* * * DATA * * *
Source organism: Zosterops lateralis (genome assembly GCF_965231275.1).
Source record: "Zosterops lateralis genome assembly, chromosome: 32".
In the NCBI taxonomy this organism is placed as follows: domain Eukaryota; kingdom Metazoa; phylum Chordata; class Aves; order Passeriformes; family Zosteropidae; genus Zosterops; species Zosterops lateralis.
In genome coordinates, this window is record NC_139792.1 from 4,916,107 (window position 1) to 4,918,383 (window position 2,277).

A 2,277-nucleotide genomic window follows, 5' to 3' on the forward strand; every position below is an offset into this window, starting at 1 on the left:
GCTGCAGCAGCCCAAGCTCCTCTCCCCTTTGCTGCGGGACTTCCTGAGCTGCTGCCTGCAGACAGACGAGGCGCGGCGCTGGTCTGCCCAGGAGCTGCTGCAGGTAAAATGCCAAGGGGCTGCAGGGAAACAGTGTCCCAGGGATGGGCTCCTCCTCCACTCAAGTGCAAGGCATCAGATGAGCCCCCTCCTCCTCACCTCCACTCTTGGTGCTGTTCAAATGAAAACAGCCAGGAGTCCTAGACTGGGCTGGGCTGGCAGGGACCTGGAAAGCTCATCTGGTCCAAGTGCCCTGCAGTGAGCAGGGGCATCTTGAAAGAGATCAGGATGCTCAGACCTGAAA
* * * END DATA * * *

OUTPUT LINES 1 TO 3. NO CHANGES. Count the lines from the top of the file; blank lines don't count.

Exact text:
Source organism: Zosterops lateralis (genome assembly GCF_965231275.1).
Source record: "Zosterops lateralis genome assembly, chromosome: 32".
In the NCBI taxonomy this organism is placed as follows: domain Eukaryota; kingdom Metazoa; phylum Chordata; class Aves; order Passeriformes; family Zosteropidae; genus Zosterops; species Zosterops lateralis.